Dr Iain Stewart

By Hoare, Natalie | Geographical, December 2007 | Go to article overview

Dr Iain Stewart


Hoare, Natalie, Geographical


Dr Iain Stewart, lecturer and TV documentary presenter, graduated in 1986 with a degree in geology and geography. After investigating the geology of earthquakes in Greece and Turkey for his PhD, he decided to take his geological research and knowledge to a new audience via two BBC Horizon specials, followed by the documentaries Journeys from the Centre of the Earth and Journeys into the Ring of Fire. Natalie Hoare talks to him about his latest series, Earth: The Power of the Planet, lecturing at the University of Plymouth and the best way of dealing with the constant threat from natural hazards

What's the new series about?

In a nutshell, it's about how the planet works. Over four programmes, we look at four fundamental forces that have shaped the planet through time: volcanoes, the atmosphere, the oceans and ice. We bring it all together in the last programme, where we look at the idea that these forces work in a really complex and sensitive way. What we find is that the Earth is a really amazing machine, with these fundamental processes that are being altered by humans. We talk about saving planet Earth, but actually, the story we reveal is that it's an incredibly robust survivor. But there's a difference between the survivability of the planet and the survivability of the human species. The planet isn't likely to be affected by anything that we do now because it has millions of years to adjust and adapt--as it has done in the past. There have been periods in the past where 95 per cent of life was wiped out in a geological blink of an eye.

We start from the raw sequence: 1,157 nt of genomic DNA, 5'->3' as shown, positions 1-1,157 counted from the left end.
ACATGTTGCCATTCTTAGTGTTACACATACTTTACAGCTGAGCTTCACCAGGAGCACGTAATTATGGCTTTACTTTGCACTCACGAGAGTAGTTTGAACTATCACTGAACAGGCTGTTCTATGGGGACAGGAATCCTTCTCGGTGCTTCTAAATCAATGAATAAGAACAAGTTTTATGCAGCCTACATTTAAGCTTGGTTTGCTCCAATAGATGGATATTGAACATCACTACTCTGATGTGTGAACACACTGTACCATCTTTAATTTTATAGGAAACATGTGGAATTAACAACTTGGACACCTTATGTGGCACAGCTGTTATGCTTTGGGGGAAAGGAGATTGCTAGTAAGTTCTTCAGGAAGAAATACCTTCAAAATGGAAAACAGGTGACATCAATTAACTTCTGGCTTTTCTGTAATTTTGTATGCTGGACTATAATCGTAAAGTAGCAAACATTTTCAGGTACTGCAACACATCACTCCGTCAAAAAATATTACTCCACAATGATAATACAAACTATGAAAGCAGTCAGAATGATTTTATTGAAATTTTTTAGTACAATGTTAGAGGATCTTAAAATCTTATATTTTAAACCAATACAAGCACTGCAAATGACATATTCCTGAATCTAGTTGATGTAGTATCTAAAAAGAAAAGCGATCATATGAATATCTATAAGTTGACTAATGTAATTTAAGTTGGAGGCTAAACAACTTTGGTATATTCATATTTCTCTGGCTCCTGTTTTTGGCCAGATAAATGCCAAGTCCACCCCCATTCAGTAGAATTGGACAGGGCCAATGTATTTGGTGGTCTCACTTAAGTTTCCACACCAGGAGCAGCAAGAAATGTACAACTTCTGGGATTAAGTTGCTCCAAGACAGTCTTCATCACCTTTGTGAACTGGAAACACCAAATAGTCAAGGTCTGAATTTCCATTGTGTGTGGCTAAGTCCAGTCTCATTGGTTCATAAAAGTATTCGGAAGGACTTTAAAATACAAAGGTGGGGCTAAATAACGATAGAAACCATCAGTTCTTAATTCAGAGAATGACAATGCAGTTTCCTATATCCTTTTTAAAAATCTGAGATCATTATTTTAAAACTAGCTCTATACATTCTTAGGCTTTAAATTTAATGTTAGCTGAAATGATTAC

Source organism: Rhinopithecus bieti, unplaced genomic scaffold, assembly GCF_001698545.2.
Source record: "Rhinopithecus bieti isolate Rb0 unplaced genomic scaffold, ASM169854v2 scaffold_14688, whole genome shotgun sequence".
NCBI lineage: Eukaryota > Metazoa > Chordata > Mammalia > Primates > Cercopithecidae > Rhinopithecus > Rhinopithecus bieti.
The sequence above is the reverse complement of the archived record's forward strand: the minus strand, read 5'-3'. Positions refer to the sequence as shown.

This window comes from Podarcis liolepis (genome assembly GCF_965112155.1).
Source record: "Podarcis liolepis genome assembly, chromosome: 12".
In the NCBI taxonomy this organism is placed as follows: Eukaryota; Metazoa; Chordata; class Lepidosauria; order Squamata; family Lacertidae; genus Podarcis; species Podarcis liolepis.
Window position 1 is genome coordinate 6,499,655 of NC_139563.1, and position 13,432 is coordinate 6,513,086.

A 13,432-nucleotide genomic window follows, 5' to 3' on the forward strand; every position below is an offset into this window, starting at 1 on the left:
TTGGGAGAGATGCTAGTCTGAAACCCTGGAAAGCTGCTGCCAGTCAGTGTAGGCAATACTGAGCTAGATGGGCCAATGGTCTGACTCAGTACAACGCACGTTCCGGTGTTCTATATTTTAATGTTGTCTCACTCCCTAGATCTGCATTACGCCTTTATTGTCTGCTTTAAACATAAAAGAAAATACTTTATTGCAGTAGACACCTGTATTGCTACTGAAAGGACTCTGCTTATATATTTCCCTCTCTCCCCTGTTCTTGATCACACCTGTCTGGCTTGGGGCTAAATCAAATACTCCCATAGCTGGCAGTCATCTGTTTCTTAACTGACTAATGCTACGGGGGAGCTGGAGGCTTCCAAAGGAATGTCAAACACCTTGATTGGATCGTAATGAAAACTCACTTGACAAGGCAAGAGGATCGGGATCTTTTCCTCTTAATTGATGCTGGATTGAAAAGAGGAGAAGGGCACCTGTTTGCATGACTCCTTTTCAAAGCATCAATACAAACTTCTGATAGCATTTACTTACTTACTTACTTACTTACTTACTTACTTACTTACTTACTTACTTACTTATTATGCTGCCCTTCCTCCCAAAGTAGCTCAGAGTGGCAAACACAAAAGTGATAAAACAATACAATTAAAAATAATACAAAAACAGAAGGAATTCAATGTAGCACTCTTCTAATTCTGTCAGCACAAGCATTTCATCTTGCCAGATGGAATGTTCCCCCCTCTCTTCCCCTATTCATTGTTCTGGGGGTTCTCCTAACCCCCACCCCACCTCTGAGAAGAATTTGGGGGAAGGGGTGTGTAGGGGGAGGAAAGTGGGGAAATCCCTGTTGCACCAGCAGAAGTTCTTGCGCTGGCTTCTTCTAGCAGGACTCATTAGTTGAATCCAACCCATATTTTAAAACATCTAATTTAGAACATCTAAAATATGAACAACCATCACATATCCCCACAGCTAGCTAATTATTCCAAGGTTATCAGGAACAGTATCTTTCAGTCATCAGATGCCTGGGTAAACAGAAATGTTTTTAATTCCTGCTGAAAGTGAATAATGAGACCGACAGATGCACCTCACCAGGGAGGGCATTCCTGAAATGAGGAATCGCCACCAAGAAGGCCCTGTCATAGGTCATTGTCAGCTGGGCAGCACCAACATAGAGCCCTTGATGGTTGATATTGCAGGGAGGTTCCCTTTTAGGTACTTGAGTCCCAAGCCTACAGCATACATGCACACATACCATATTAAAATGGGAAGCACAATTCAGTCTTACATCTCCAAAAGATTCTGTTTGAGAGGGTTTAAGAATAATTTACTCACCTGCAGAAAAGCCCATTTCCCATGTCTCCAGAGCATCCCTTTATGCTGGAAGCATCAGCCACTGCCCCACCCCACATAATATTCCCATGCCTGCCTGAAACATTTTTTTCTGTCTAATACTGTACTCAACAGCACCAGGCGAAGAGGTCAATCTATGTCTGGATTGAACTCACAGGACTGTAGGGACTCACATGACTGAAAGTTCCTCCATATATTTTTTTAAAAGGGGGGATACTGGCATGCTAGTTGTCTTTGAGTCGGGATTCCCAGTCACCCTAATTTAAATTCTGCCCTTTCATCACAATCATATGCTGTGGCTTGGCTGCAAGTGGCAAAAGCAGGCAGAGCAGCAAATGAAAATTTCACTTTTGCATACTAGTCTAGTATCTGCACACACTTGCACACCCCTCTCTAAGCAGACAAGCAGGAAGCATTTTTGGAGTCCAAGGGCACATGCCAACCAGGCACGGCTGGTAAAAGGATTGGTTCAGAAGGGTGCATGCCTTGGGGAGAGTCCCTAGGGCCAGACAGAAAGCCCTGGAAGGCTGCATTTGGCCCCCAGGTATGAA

So the prognosis for the planet is quite good, just not for humans

Who knows--the jury's out on that because [our survival] is very dependant on how we, as a society, deal with the threats that face us. What we can say is the planet has all of these coping mechanisms that served it well in the past. Geology gives us a long-term perspective that forces you not to react to every slight concern that gets raised about the planet, because you're dealing with something that has 4.5 billion years of history--it has been through a lot.

What are your main research interests?

I teach geology hazards, plate tectonics and so forth. However, my research focuses on earthquake geology and archaeology--something called archaeo-seismology--with a particular focus on the Mediterranean. Essentially, I try to find traces of past earthquakes, either in the rocks or in ruins, to try to extend our earthquake record beyond what we have from instrumental seismographs, which goes back about a century. I do this by using historical documents, as well as by examining the record held within these sites.

How do you retrieve the records held at these sites?

Sometimes it involves cutting trenches across earthquake faults, sometimes we look at coastlines, where the shores have been uplifted or dropped down by earthquakes, and other times it involves working alongside archaeologists researching [community] abandonment. What's great about this area [of research] is that I'm having to deal with a lot of human stories how geology affects people. …

The rest of this article is only available to active members of Questia

Sign up now for a free, 1-day trial and receive full access to:

  • Questia's entire collection
  • Automatic bibliography creation